Words on the Word

1. Sunday of Advent A

You can find the French original if you press on ‘Norsk bokmål’ in the top left-hand corner of your screen.

Isaiah 2:1-5: They will learn war no more.
Romans 13:11-14: The night is almost over.
Matthew 24:37-44: They suspected nothing.

After the mounting cacophony that marks our readings for the liturgical year’s two last weeks, which evoke the end of this world, the introit of the First Sunday of Advent rises like music from another sphere: Ad te levavi!

Hearing this chant, we feel like a hiker who thought he had lost his way, who when night fell no longer knew where he was and proceeded with his heart in his throat, appalled by the night’s phantasms, but then noticing the shimmer of a light that kept him moving after all. The shimmer eventually revealed what seemed impossible: a candle lit in the window of a friend’s house! The light’s promise was not merely of safety. The hiker knew he would find himself provided with a dry set of clothes; that he would be seated at table, where a meal would be served; and that around him dear people would say: ‘How we have waited for you! Now you can stay and rest.’ Such a one doesn’t need a Psalmist’s instruction to do what the introit bids us. His soul spontaneously rises. Its sole desire is to sing: ‘My God, I trust in you! I shall not be put to shame; those who hope in you will not be put to shame!’

Advent proclaims the possibility of a universal new beginning, though not by way of a cyclical notion like that of Canaanite religion, which held that the earth is reborn annually at the time of sowing, giving men and women, too, cause for revels of excess. Secular Christmas — to hide a little sadness, perhaps? — has much in common with this cult. It is important to insist on the Christian difference. The renewal which the Gospel announces is no mere recharging of batteries. It speaks of youth restored. 

Now, one has no need to be old in years to know the opposite of youth. I was recently touched (and a little troubled) to read a letter Marie Noël once wrote to her faithful friend, Fr Mugnier. The poet was not doing well. On account of illness? No, the reason lay deeper. ‘I suffer from a senescence’ she wrote: ‘Je souffre d’un vieillissement’. By way of explanation she added: ‘The source of my music has dried up.’

Marie Noël went through this crisis in 1928. That year she was more or less the age I am now. I flatter myself that in speaking of senescence she referred not so much to the nearness of death as to soul-fatigue, an interior paralysis. That kind of existential ageing is epidemic now. One encounters it in the young. It is not rare to meet downcast adolescents who have the sense of having lived a hundred years, of having no zest for life, vulnerable to the dark attraction of annihilation. It’s as if the sap in them had dried up or petrified. 

God became man to heal this malaise. For our forbears in the faith, this was self-evident. They lived in a crepuscular world, and knew it. Think of the hymn we sing at vespers during Advent. Its texts dates from the seventh century — right in the middle of the ‘Dark Ages’. The beautiful third verse voices deep insight:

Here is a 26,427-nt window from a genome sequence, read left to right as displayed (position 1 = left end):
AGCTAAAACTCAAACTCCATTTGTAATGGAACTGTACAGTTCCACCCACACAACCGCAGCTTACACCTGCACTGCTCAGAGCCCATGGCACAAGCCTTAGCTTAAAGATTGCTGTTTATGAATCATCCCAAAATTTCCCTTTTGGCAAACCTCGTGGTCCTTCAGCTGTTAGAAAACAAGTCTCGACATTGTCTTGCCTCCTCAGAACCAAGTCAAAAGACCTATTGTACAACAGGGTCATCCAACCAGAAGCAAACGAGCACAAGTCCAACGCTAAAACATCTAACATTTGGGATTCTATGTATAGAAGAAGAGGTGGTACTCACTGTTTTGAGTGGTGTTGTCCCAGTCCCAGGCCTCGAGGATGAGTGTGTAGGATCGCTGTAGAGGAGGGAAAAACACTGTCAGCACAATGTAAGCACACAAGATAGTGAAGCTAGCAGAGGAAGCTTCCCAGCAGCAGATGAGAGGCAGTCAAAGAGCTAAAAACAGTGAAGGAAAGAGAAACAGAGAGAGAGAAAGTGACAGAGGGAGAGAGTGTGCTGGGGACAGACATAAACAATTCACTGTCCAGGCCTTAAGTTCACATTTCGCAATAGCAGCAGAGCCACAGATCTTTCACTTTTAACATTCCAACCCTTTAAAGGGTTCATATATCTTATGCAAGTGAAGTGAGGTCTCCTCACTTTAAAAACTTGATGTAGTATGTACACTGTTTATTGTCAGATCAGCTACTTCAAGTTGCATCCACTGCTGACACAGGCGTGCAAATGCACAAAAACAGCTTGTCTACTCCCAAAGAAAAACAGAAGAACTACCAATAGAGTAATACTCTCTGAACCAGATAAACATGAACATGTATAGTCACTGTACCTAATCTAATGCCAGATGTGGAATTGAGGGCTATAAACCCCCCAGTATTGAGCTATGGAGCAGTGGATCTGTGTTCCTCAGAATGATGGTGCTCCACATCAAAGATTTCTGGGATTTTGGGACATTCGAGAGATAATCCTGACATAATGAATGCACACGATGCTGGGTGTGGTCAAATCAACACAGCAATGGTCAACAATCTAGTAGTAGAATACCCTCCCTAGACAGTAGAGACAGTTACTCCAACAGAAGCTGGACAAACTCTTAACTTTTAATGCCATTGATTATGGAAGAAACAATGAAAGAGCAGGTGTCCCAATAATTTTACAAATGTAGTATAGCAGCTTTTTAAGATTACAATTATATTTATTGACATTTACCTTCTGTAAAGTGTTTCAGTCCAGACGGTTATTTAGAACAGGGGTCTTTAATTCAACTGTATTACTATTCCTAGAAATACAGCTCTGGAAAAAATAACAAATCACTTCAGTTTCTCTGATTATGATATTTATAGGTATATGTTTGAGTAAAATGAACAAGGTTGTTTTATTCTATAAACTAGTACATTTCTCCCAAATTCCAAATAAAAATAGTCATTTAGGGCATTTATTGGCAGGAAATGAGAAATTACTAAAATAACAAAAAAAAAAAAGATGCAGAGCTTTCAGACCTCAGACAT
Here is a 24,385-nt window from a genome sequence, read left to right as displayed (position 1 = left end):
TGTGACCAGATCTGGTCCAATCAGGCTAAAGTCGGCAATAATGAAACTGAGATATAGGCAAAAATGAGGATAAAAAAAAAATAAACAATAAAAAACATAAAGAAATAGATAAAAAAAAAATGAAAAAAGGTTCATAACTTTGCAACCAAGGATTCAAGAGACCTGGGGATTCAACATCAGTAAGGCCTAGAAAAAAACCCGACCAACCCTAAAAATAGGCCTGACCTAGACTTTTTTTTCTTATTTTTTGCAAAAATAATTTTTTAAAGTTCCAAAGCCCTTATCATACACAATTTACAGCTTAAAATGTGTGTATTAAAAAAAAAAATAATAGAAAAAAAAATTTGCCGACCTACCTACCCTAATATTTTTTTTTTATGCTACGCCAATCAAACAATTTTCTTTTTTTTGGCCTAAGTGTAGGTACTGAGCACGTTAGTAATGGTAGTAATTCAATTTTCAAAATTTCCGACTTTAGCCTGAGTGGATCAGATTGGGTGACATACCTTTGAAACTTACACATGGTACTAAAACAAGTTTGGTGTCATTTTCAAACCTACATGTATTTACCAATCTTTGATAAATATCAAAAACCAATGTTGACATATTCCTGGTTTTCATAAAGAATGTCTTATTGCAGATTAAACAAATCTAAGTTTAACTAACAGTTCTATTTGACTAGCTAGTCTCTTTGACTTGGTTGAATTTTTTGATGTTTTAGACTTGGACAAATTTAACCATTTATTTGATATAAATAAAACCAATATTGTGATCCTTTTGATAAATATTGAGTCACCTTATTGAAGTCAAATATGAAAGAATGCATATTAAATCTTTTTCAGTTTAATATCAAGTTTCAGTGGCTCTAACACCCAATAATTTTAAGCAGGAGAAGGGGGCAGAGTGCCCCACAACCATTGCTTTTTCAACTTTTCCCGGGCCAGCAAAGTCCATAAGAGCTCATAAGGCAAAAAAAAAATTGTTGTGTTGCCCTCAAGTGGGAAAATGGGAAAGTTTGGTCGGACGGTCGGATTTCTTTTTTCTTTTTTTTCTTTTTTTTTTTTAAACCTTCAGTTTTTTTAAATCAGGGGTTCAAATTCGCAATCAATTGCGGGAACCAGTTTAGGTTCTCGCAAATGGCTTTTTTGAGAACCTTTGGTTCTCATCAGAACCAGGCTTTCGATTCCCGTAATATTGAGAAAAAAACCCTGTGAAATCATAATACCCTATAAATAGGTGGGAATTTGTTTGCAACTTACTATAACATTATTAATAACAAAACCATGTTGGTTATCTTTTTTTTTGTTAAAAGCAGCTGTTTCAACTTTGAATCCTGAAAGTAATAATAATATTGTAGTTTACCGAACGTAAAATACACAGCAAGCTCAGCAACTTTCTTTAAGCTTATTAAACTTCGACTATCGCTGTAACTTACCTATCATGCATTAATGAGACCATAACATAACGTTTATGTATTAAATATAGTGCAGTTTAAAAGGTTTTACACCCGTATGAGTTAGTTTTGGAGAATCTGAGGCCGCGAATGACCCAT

When the world inclined towards its night
You emerged like a bridegroom from his wedding chamber —
The most pure enclosure of her who is both Virgin and Mother.

The womb of the Theotokos is rightly thought of as a ‘wedding chamber’. There the divine Logos was lovingly united to our human nature. This nature, weighed down by sin, haunted by death, was invested with a spark of glory that henceforth never ceases to stir us, refusing to leave us in peace. It reminds us what our being, athirst for glorious rejuvenation, is capable of.

I love a footnote Henri de Lubac, one of the last century’s great theologians, added to a homily by Origen on Exodus. Explaining the verse in which the Lord gives Israel the promise of manna, Origen was intrigued by the verse, ‘In the morning they will have their fill of bread’. In it, he saw a reference to the incarnate and eucharistic Christ as eternal Morning Star. This is where Father de Lubac, in an otherwise austerely erudite apparatus, permits himself this outburst:

For Origen, Christ gave back to an ageing world perpetual youth. He conveys the sense of joy that bore up the earliest Christian communities, conscious of being heirs to a most ancient tradition and at the same time of inaugurating a new world. It still depends on Christians of today whether Christianity will appear to all as the world’s youth and its hope.

Here we have the task before us: to inaugurate a new world, to be bearers of hope, to reject the seduction of the night, and to walk resolutely towards dawn. By living thus we shall know the joy of faith. It will be authentic as long as we embrace the challenge which the Gospel presents to us in Advent. Let us be renewed by the grace of the incarnation. God became man not just to be adored in his humanity; he was adorable enough as it was. He came to us to transform our lives. May our soul, then, rise and sing: ‘O God, you are my God; I count on you; make me worthy of the promises of Christ!’ This prayer, which the Church puts on our lips, will rejoice God’s heart and be heard. We mustn’t dither. Hesitation is old and nocturnal, the antidote to youth.


Ad te levavi animam meam, Deus meus, in te confido, non erubescam. Neque irrideant me inimici mei, etenim qui te expectant non confundentur. 

To you I have lifted up my soul, O my God; in you I put my trust; I shall not blush. Neither will my enemies exult over me. Indeed, no one who hopes in you will be put to shame. 

Introit for the First Sunday of Advent, drawing on Psalm 24:1-3.